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Dreamboats from the Northwest:

Elegance for Everybody in the 1920's                                   By Marty Loken

In the early 1920's, West Coast boatbuilding yards, as though synchronized, awakened to the marketing potential of stock-designed motorboats "for the average man."

In a 1924 edition, Pacific Motor Boat predicted that boat buyers would soon be able to "walk into a sales room and pick from boats actually on display," following the trend that had been established by motorcar dealers.

While East Coast yards such as Elco had already developed a few stock cruisers, the rush toward production boats did not unfold in the Northwest until the mid-1920's, when the premier builders -- led by N.J. Blanchard Boat Company and Lake Union Drydock of Seattle-began to produce "standardized cruisers."

N.J. Blanchard, which had built its reputation on large, custom motoryachts and elegant sailing vessels, turned to designer Leigh Coolidge for what became known as their "Standardized Raised-Deck Cruiser," a perfectly proportioned 36-footer. After successfully producing custom yachts for 15 years, the first Blanchard stock cruiser slipped into the water in 1924, launching a wave of competition that would continue for six furious years -- until the Great Depression nearly shut down all pleasure-boat yards.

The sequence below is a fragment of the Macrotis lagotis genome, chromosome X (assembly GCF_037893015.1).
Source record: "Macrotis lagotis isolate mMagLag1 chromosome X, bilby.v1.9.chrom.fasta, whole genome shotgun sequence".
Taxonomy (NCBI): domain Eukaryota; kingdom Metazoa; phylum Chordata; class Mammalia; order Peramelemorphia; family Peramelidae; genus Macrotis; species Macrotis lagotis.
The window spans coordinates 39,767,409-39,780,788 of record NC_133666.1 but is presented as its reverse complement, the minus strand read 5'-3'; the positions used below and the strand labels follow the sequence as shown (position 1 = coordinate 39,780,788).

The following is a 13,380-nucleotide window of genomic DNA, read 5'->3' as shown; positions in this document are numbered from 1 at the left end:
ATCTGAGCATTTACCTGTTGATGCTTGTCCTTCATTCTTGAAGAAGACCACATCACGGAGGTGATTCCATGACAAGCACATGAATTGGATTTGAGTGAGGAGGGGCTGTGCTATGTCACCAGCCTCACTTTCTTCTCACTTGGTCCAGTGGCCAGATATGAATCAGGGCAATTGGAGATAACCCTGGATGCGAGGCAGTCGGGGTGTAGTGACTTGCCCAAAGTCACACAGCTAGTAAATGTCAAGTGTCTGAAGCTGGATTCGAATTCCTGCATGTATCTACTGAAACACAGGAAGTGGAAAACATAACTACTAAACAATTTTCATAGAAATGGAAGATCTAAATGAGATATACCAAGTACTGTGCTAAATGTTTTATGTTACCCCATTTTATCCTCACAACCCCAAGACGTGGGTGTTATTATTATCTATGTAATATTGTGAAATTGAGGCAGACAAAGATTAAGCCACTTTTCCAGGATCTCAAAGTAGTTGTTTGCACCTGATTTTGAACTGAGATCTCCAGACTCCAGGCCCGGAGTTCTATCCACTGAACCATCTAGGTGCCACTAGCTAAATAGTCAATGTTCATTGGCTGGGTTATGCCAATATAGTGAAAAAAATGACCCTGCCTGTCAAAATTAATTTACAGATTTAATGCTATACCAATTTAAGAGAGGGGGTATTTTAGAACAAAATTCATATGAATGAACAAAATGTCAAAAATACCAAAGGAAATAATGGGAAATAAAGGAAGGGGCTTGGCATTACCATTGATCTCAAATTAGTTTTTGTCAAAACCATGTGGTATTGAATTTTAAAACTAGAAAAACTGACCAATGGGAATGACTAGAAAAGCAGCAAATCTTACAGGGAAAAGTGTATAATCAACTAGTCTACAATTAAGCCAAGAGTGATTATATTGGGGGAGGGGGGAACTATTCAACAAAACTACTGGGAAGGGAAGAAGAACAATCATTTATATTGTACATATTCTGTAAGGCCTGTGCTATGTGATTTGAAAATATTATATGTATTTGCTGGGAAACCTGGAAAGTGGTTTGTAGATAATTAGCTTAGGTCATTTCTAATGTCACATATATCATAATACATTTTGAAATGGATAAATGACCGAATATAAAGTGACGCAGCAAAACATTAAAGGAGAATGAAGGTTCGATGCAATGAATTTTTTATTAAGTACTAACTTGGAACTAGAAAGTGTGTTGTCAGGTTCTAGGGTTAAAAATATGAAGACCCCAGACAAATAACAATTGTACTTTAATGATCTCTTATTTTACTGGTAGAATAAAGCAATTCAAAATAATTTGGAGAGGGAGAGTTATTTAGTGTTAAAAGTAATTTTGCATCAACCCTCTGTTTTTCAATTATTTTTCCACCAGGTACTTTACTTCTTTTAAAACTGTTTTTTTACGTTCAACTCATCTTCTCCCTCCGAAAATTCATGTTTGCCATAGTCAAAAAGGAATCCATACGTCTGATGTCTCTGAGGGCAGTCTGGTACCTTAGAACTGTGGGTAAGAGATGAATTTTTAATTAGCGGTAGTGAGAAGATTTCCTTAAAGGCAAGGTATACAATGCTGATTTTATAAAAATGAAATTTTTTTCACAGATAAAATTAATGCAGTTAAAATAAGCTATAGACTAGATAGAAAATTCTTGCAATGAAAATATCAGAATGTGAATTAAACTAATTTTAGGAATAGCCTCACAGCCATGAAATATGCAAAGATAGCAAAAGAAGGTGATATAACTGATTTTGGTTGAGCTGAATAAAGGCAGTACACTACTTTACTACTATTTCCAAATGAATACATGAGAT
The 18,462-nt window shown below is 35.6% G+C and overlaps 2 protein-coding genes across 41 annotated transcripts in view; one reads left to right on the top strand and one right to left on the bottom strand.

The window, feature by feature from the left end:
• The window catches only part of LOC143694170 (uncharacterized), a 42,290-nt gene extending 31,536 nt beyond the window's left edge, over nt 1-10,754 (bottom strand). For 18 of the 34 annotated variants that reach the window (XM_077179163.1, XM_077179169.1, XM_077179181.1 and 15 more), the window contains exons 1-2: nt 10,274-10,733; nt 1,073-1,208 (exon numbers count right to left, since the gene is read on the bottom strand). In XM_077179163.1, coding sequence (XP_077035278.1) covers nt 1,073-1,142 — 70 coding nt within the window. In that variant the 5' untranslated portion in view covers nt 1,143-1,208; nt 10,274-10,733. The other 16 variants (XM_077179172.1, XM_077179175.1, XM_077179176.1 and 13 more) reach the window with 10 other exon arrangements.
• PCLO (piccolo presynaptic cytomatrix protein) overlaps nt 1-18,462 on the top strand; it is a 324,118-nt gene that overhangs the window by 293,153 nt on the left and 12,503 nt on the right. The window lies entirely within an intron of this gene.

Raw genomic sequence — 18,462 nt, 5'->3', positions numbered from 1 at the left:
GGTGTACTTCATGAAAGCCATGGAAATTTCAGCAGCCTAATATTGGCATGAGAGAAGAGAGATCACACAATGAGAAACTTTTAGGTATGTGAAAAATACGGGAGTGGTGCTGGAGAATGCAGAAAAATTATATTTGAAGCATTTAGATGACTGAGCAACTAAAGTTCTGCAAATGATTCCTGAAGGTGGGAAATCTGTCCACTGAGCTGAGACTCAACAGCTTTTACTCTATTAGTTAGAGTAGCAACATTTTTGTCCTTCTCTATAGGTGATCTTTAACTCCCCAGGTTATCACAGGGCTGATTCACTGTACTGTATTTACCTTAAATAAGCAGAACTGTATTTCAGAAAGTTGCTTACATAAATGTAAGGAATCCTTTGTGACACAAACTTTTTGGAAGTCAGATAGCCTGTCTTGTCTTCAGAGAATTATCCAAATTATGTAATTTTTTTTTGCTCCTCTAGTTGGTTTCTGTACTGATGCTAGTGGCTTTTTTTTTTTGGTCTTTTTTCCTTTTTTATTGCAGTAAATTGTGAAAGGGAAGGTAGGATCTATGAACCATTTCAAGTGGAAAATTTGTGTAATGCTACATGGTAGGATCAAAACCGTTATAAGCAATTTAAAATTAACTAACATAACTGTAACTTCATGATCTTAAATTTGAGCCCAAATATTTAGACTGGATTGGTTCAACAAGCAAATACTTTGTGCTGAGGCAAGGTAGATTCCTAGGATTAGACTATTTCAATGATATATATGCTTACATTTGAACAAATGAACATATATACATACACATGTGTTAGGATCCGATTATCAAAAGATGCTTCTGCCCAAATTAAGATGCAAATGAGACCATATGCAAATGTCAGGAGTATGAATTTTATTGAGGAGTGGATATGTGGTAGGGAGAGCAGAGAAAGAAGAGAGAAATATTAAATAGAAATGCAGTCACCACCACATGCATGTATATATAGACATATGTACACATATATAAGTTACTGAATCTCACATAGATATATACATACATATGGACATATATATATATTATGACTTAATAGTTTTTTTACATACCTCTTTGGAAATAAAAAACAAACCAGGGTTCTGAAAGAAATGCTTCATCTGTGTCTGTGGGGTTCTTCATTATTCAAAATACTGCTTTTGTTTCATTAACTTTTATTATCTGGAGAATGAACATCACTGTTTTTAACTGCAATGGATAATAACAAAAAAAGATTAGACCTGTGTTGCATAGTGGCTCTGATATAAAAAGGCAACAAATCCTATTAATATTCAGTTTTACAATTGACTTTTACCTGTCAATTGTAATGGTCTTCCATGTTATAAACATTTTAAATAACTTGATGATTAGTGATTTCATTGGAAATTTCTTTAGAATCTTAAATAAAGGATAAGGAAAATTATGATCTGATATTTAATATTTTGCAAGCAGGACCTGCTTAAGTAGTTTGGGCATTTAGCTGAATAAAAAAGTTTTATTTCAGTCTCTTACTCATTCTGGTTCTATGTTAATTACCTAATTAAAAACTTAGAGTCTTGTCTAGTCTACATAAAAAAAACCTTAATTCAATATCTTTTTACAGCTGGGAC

One of Blanchard's neighboring yards, Lake Union Drydock and Machine Works, began producing their copyrighted "Lake Union Dreamboat" in 1926. The Lake Union Drydock boats were similar to the Blanchards, but with greater volume.  (Most were 42 feet in length, with some at 45 feet, compared to Blanchard's 36-footers.)

The owner of Lake Union Drydock, Otis Cutting, had designed his first raised-deck cruiser in 1910, nearly a decade before founding Lake Union Drydock, while working as a young draftsman at the Moran Shipyard in Seattle. His first boat,[Lawana, pictured below] built by Taylor & Grandy on Vashon Island in 1911, became the inspiration for Cutting's line of Lake Union Dreamboats, which went into steady production in 1926.  

Blanchard built 25 of their 36-foot Standardized Cruisers between 1924 and 1930. Lake Union produced a similar number of 42- and 45-foot Dreamboats, and other Northwest boatbuilders joined the raised-deck rush, including Grandy Boat Works, Vic Franck, Jensen Motorboat Company, Karl Rathfon and a few others. Despite Lake Union Drydock's copyrighted "Lake Union Dreamboat" term, most of the Northwest's raised-deck cruisers became generically known as "Dreamboats."